And because that is what family does, hundreds of Blizzard Entertainment employees who were not affected by the layoffs have been tweeting links and retweeting links of other video game companies who are hiring.

I have stopped uploading videos, or my usual gameplay time to read countless tweets for the past couple of days. You wouldn’t believe the love coming from both: those who remain and those who now seek a new job. Some are heartbreaking. Others are inspiring.

My love to all of them. I know many of you (fans) feel the same anger. Please, do not retaliate against Blizzard Entertainment as a whole. Some things have changed. But those who remain are still family, and they need to sustain their loved ones too. They still work hard to develop new content for our favorite games.

Do as all of them. Show your love for those affected by the layoffs. If your company is hiring, reach out to those who were laid-off, and share contacts on how to apply for a job.

Alex Ackermansocial media
Amy TayeSports Business Analyst
Andrew DunneeSports community manager
Bethany Hulse (@LashesSaches)CM of Relationships
Brian WrightQA Manager / Producer / Business Ops
Christina (@ristinHS)Hearthstone eSports
Daniel WalkerLatAm team Illustrator and Graphic Designer
@DemonSwaPeSports
Ellen YangHearthstone eSports Coordinator
Eriberto GarciaProduct Manager for College Overwatch
Jacob SkrokMotion Graphic Designer
Jennifer MallettWarcraft, Associate Brand Manager
Jens Salvesenproject management
Jesse J. HillHearthstone community manager
Jessie Lawrencesocial media manager
Josh WittgeHeroes of the Storm PR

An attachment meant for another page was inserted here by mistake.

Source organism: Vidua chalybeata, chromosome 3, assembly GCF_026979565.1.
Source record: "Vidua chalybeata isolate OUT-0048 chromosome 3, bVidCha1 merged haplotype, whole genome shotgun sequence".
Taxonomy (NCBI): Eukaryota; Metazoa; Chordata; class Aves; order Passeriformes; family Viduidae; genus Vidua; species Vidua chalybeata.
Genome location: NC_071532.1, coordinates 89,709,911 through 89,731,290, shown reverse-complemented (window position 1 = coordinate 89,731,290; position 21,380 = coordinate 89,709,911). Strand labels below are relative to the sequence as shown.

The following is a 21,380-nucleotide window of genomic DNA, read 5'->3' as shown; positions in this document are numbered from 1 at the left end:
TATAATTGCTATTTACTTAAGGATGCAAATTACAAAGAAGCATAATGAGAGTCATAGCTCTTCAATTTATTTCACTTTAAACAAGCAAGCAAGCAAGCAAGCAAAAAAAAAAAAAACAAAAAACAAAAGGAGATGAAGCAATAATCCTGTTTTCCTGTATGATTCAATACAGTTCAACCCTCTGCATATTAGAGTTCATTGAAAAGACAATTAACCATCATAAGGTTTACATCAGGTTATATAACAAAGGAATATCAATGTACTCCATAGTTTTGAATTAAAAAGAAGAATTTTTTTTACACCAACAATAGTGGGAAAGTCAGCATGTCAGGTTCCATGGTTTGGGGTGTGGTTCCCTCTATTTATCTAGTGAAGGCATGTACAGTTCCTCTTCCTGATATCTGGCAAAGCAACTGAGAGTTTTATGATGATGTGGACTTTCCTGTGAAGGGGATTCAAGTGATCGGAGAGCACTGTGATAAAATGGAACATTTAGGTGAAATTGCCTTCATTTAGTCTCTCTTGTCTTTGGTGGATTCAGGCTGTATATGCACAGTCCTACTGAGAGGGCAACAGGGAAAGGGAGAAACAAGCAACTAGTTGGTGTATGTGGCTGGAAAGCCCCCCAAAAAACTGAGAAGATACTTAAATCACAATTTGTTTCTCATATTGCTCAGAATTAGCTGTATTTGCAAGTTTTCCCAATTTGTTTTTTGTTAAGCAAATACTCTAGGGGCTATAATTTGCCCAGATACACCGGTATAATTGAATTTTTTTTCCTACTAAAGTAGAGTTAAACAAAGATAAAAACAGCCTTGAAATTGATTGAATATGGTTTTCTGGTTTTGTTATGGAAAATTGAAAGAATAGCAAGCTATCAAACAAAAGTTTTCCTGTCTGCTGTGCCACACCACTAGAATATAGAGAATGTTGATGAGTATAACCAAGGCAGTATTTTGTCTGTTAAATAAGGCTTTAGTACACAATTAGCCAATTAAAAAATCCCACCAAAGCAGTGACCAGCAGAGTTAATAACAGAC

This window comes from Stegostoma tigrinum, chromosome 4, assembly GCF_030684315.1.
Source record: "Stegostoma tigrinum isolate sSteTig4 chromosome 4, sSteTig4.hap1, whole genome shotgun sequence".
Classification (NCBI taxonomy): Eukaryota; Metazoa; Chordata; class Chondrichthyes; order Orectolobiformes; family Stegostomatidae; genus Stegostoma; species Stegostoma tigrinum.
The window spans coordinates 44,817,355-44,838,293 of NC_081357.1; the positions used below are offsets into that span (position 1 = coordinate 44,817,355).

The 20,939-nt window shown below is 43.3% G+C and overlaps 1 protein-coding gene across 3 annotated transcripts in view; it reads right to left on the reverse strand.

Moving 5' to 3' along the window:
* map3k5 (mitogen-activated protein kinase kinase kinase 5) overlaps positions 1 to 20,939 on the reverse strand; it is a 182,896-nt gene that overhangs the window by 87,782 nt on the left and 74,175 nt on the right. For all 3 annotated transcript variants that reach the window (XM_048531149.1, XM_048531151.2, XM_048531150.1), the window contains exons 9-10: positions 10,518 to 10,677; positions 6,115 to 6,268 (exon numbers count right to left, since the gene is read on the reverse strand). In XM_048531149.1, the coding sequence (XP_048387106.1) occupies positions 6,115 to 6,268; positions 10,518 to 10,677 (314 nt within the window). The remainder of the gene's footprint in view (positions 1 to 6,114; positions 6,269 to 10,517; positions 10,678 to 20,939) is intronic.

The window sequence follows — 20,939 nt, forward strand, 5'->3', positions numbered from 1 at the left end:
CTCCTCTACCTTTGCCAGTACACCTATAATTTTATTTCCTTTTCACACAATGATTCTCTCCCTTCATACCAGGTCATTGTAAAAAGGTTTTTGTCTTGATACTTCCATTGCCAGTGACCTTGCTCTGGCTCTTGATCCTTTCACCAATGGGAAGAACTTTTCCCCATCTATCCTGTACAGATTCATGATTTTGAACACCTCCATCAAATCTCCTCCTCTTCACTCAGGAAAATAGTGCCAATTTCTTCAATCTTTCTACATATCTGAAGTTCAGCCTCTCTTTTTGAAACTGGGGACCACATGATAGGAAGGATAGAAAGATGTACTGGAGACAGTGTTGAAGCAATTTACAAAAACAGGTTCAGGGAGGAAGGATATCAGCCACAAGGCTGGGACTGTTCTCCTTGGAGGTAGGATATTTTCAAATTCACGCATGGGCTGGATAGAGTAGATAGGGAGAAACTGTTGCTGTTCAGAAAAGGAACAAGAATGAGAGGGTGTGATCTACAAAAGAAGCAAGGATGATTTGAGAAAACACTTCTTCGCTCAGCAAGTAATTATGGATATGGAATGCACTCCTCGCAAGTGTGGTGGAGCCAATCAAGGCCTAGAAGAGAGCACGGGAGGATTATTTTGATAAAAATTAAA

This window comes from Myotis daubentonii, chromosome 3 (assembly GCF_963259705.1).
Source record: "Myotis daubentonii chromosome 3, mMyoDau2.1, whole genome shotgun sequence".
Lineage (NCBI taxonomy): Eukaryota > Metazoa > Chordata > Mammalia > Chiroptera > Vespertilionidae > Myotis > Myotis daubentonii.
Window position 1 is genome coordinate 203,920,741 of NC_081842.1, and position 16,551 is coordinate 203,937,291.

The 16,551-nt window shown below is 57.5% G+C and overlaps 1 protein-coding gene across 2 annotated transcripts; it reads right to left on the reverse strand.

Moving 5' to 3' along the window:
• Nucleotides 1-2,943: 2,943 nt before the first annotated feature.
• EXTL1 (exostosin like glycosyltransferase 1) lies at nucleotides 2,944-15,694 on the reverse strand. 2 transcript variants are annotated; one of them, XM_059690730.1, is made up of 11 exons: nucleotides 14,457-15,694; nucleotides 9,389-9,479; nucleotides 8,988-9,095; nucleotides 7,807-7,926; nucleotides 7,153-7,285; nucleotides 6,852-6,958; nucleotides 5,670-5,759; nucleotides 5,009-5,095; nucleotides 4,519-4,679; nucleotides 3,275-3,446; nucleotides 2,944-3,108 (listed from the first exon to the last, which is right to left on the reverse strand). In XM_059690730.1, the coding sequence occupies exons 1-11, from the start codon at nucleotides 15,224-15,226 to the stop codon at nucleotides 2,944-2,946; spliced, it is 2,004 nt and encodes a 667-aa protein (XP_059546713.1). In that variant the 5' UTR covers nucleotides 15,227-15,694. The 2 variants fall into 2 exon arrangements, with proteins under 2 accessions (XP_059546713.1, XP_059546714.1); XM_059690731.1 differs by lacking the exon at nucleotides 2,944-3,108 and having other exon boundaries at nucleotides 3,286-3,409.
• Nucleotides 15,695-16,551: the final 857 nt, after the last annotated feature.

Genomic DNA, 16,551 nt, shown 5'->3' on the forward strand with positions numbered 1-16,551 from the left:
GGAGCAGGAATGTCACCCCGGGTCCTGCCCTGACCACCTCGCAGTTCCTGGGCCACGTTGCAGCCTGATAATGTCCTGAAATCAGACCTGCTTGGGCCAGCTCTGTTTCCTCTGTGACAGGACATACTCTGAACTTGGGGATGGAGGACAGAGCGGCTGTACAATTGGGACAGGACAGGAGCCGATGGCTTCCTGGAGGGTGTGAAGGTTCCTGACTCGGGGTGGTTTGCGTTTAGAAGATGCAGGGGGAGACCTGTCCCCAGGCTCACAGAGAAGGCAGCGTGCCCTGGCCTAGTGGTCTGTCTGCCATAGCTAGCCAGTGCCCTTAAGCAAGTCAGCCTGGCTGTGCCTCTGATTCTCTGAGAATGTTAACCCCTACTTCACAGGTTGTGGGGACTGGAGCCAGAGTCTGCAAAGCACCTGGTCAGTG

Kelli O'LearyProject Manager, Global Marketing
Kenny ZiglerHearthstone Publishing Coordinator
Planning and execution of BlizzCon
Kieu Le (@Kieutiepie)Associate Product Developer
Les KroneOverwatch League Event Coordinator
Lexy Baxter
Linz StanleyMarketing
Marc S. OlbertzCreative Producer, Global Broadcast
Matt DobillAssociate Counsel, Licensing
@MikeTheITguyIT (Information Technology)
Nicole BlalockHearthstone eSports
Robert PauleSports photographer
Robert TaylorWorld of Warcraft public relations
Senpai UmildisBlizzard eSports (Brazil)
Stelanie Tsirlis (layoff effective August 2019)Esports Coordinator
Stephanie Sparkles
Stewart ChenStarCraft II eSports coordinator
SzenylithWorld of Warcraft community manager
Wei YueHearthstone eSports Associate Manager
Yannick LeJacqBlizzard writer/editor
YthisensWarcraft assistant community manager
Zerinax (Christina Sims-Mikkonen)Hearthstone community manager
@prscreamqueenfilm production

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Tomas Hernandez is owner of Blizzplanet.com since 2003. I post news about World of Warcraft, StarCraft II, Diablo III, Hearthstone, Overwatch, Heroes of the Storm, Blizzard Careers, and the Warcraft film. Blizzplanet is a leading fansite covering news about upcoming Blizzard Entertainment licensed products. I also post previews and reviews. I have interviewed book writers and Blizzard game developers. I was previously an employee of the OGaming Network (2003), and IncGamers (2008-2010). I was a guest newsposter for GosuGamers (World of Warcraft) a few years ago and for Diablofans.com (formerly Diablo3.com) ***Fans who would love to watch Blizzard-related panels and appreciate our efforts can support Blizzplanet’s patreon in a monthly-basis, or a one-time basis. Our staff are volunteer fans like you. Your donations will help us travel to all the Blizzard events we attend year-round to bring you the latest interview with the developers, photos, and panel videos (where allowed).